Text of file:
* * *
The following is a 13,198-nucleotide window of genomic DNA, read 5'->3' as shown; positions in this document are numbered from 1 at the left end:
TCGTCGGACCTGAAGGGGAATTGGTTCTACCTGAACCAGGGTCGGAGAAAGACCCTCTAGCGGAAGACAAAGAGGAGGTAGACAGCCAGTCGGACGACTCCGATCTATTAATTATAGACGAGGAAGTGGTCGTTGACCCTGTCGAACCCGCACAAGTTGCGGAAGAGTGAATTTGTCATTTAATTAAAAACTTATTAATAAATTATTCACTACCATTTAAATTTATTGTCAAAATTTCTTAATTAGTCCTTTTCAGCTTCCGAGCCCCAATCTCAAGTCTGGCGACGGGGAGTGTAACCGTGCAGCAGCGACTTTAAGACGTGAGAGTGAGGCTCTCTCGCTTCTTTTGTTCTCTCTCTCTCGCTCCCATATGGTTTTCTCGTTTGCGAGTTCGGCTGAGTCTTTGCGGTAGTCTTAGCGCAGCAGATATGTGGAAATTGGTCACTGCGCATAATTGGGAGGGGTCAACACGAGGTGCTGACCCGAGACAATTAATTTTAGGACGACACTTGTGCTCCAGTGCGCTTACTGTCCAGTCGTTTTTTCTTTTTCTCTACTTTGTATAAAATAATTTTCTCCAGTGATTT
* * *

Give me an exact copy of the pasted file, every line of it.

The following is a 13,198-nucleotide window of genomic DNA, read 5'->3' as shown; positions in this document are numbered from 1 at the left end:
TCGTCGGACCTGAAGGGGAATTGGTTCTACCTGAACCAGGGTCGGAGAAAGACCCTCTAGCGGAAGACAAAGAGGAGGTAGACAGCCAGTCGGACGACTCCGATCTATTAATTATAGACGAGGAAGTGGTCGTTGACCCTGTCGAACCCGCACAAGTTGCGGAAGAGTGAATTTGTCATTTAATTAAAAACTTATTAATAAATTATTCACTACCATTTAAATTTATTGTCAAAATTTCTTAATTAGTCCTTTTCAGCTTCCGAGCCCCAATCTCAAGTCTGGCGACGGGGAGTGTAACCGTGCAGCAGCGACTTTAAGACGTGAGAGTGAGGCTCTCTCGCTTCTTTTGTTCTCTCTCTCTCGCTCCCATATGGTTTTCTCGTTTGCGAGTTCGGCTGAGTCTTTGCGGTAGTCTTAGCGCAGCAGATATGTGGAAATTGGTCACTGCGCATAATTGGGAGGGGTCAACACGAGGTGCTGACCCGAGACAATTAATTTTAGGACGACACTTGTGCTCCAGTGCGCTTACTGTCCAGTCGTTTTTTCTTTTTCTCTACTTTGTATAAAATAATTTTCTCCAGTGATTT